"The Whistling Room" by William Hope Hodgson (1877-1918). The ghost of a Medieval troubadour, murdered by a jealous king, infects an Irish castle so thoroughly that it can change the shape and structure of the stone walls and floor, and nearly deals a hideous end to career ghostbuster James Carnacki. This features one of horror literature's most unique and bizarre ghosts. (In "Carnacki The Ghost Finder" by William Hope Hodgson, Panther, 1973, paperback).

"Oh, Whistle and I'll Come to You, My Lad" and "Count Magnus" by M.R. James (1862-1936), whose imaginary ghosts make alleged ghosts seem cartoonish and superficial in comparison. James' creatures are malignant, loathsome, tangible, and truly unforgettable, lingering in memory even after the titles and plots of their stories have been forgotten. Mortals in James' tales often have the unique misfortune of touching, or being touched by, the ghosts before they actually see those ghosts, and regretting it . . . assuming they keep their lives or sanity.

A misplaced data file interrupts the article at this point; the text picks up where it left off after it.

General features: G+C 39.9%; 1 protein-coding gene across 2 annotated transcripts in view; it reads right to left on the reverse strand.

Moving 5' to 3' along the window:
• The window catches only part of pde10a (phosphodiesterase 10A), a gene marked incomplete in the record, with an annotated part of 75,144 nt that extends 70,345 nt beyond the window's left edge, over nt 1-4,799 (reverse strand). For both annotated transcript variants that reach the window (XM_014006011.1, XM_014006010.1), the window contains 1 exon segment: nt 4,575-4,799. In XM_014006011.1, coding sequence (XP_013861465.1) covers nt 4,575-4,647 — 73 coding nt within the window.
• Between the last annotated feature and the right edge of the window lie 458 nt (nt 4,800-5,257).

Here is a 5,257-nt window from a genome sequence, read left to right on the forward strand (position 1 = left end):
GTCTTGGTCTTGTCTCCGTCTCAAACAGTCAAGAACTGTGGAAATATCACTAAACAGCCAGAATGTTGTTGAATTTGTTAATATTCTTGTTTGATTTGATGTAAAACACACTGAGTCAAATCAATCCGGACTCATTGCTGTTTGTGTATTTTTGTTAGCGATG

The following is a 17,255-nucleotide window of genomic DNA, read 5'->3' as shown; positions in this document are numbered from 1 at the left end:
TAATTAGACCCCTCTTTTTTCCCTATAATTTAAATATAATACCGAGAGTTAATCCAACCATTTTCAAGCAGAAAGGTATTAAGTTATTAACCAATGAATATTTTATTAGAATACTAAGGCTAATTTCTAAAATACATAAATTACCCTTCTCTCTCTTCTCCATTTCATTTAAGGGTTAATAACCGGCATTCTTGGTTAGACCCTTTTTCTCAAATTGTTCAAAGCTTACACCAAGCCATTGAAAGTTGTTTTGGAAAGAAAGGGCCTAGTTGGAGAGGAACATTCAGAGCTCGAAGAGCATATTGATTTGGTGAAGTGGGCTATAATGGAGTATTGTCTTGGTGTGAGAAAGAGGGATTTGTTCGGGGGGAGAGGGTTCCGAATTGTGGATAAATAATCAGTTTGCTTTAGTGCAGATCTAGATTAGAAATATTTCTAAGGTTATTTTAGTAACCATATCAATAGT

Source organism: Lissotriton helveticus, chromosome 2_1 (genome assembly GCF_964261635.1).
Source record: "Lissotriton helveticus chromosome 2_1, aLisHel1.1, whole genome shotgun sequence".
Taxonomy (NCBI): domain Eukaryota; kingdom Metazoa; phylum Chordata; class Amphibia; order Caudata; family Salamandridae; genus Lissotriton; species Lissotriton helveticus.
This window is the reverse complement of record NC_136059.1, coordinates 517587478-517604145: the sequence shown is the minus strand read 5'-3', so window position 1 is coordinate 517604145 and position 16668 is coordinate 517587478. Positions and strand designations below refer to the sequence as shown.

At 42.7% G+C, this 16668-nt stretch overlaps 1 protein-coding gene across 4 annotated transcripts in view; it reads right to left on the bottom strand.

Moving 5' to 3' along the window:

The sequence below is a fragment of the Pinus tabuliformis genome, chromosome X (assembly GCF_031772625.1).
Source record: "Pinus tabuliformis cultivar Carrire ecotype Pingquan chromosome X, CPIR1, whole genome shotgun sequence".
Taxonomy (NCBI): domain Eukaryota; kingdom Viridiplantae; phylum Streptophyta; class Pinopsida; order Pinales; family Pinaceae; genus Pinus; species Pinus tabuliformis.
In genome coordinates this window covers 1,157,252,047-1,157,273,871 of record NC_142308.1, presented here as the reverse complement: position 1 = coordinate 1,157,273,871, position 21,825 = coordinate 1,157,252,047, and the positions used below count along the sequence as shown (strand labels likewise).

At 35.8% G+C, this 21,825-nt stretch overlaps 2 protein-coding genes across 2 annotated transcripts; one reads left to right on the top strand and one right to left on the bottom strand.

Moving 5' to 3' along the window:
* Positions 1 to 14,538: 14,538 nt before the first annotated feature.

In "Oh Whistle..." the irony of the title becomes apparent while reading the story. A vacationing Englishman, Professor Parkins, poking around in Roman ruins, digs up an ancient thing like a military whistle engraved with Latin characters. He sounds the whistle and summonsSomething, and nearly parts with his wits when It arrives a few days later.

"Then he turned over sharply, and with his eyes open lay breathlessly listening. There had been a movement, he was sure, in the empty bed on the opposite side of the room. It was quiet now. No! The commotion began again. There was a rustling and shaking, surely more than any rat could cause."